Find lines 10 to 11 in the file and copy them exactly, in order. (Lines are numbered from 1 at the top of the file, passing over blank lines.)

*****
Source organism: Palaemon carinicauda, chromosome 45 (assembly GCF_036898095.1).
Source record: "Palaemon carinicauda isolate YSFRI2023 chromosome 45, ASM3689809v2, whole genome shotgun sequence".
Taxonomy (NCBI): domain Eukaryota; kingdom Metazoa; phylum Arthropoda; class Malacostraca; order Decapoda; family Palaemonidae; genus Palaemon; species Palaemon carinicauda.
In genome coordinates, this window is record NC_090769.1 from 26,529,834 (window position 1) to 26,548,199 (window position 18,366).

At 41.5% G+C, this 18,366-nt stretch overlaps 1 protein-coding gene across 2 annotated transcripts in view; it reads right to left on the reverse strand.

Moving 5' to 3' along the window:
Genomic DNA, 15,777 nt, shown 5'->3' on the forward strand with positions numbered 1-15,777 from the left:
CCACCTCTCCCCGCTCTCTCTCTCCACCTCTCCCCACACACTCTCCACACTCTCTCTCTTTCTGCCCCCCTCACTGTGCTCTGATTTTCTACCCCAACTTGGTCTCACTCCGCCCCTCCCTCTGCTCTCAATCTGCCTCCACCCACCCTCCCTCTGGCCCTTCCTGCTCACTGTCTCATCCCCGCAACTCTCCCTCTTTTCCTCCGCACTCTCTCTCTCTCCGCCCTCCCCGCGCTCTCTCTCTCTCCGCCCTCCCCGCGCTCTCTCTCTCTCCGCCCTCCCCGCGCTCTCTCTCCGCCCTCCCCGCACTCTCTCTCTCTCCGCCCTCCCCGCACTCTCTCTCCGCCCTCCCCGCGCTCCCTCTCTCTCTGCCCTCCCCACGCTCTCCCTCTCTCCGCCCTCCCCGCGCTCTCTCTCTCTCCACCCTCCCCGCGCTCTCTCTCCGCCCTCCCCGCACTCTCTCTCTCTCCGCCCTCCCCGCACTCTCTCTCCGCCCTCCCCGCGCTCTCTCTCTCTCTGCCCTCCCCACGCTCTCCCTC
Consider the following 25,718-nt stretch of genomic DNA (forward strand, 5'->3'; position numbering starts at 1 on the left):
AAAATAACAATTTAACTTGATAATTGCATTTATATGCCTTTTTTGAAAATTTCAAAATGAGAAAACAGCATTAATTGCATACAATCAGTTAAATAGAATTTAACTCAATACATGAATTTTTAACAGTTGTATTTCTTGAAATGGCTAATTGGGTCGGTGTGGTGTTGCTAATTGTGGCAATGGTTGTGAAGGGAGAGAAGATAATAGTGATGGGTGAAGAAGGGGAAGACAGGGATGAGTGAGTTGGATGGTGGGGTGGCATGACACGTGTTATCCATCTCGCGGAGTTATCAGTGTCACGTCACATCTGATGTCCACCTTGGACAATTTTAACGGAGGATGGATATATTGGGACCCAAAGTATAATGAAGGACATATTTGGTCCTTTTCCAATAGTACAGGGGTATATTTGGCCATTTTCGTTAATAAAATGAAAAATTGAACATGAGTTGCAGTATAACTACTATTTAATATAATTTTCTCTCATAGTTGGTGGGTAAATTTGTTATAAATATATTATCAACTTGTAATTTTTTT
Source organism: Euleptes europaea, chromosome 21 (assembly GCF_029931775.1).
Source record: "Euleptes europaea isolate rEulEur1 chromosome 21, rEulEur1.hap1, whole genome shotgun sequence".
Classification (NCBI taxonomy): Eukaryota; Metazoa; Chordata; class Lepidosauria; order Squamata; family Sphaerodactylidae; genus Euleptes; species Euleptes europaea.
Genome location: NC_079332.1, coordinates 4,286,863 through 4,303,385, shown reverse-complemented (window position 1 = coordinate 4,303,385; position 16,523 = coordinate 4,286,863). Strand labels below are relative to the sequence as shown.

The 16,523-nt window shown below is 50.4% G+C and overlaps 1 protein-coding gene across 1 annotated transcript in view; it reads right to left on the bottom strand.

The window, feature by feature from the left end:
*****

AAAATAACAATTTAACTTGATAATTGCATTTATATGCCTTTTTTGAAAATTTCAAAATGAGAAAACAGCATTAATTGCATACAATCAGTTAAATAGAATTTAACTCAATACATGAATTTTTAACAGTTGTATTTCTTGAAATGGCTAATTGGGTCGGTGTGGTGTTGCTAATTGTGGCAATGGTTGTGAAGGGAGAGAAGATAATAGTGATGGGTGAAGAAGGGGAAGACAGGGATGAGTGAGTTGGATGGTGGGGTGGCATGACACGTGTTATCCATCTCGCGGAGTTATCAGTGTCACGTCACATCTGATGTCCACCTTGGACAATTTTAACGGAGGATGGATATATTGGGACCCAAAGTATAATGAAGGACATATTTGGTCCTTTTCCAATAGTACAGGGGTATATTTGGCCATTTTCGTTAATAAAATGAAAAATTGAACATGAGTTGCAGTATAACTACTATTTAATATAATTTTCTCTCATAGTTGGTGGGTAAATTTGTTATAAATATATTATCAACTTGTAATTTTTTT
Source organism: Euleptes europaea, chromosome 21 (assembly GCF_029931775.1).